The latest term of the Supreme Court has begun, and reproductive freedom advocates are impatiently waiting to see if Texas’ onerous vigilante law banning most abortions will be struck down or paused. Meanwhile, pregnant people in Texas continue to suffer.
The exact schedule of the issuing of Supreme Court rulings is a famously opaque process, but it looked like we could be expecting a swift answer when the court agreed to hear oral arguments on a fast-tracked case regarding Texas Senate Bill 8. The misnamed “heartbeat bill” bans abortion in the state after six weeks when electrical activity on the fetal cardiac pole is observable. The law also empowers any Texan to sue someone seeking or providing an abortion after the six-week period, which is before most people know that they are pregnant. The law has effectively banned abortion in Texas.
Because enforcement of the law is put in the hands of private citizens instead of state operators, it circumvents the established legal precedents of Roe v. Wade. The Department of Justice sued the state of Texas, arguing that it was intentionally created to avoid constitutional review.
However, Monday came and went with no decision, angering reproductive freedom advocates.
“Every single day that SB 8 is in effect in Texas is a travesty and an injustice for Texans who need abortion care,” said Caroline Duble, political director for Avow, a Texas-based abortion rights advocacy organization told the Dallas Morning News. “We are frustrated that the court is taking so long, and we have been frustrated with the way that they’ve handled this law since the first time it appeared before them.”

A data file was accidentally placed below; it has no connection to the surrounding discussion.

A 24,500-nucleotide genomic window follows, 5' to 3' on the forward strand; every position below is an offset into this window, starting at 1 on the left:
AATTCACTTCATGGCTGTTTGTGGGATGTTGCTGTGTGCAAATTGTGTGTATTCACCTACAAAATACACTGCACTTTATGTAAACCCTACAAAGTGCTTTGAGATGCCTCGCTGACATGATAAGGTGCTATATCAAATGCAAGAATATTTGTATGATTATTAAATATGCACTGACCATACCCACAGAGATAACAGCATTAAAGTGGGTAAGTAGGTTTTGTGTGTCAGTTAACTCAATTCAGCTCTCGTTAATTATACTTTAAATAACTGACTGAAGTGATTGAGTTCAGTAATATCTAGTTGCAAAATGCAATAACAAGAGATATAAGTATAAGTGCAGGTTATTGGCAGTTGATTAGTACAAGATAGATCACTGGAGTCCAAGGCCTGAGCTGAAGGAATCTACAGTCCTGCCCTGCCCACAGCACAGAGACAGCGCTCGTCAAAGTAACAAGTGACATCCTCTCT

The frustration is understandable. Since the ban went into effect, the rate of abortion in Texas has fallen by half. Even the 2013 bill that put many unnecessary restrictions on clinics that ended up closing half of them, didn’t reduce the sheer amount of people receiving health care as Senate Bill 8 has.
Of course, people are still seeking abortions. They’re just being forced to flee the state to obtain them. Wait times for reproductive care in New Mexico, Louisiana, Oklahoma, and Arkansas. California is already preparing to be an oasis with care and is seeing surges in out of state visitors. If the Texas law is upheld, as well as the Mississippi law banning abortion at 16 weeks which is likely to be decided in June, then roughly half the states in America are expected to pass near-total bans on abortion.
The south will be hit particularly hard. Pregnant Texas will have to travel to New Mexico or Arizona to obtain an abortion, a trip that can take two days or more and be prohibitively expensive. This will further reduce the reproductive health options for poor Texans or those who cannot get time off from work.
It will also lead to extremely dangerous pregnancies. Reports have already come in of people with ectopic pregnancies being unable to obtain abortions because doctors fear being sued under the new law and its vague language when it comes to medically necessary abortions. Being forced to travel long distances with an ectopic pregnancy significantly increases the risk for rupture and death. Until the Supreme Court makes its decision as some point in the near future, these dangers will continue.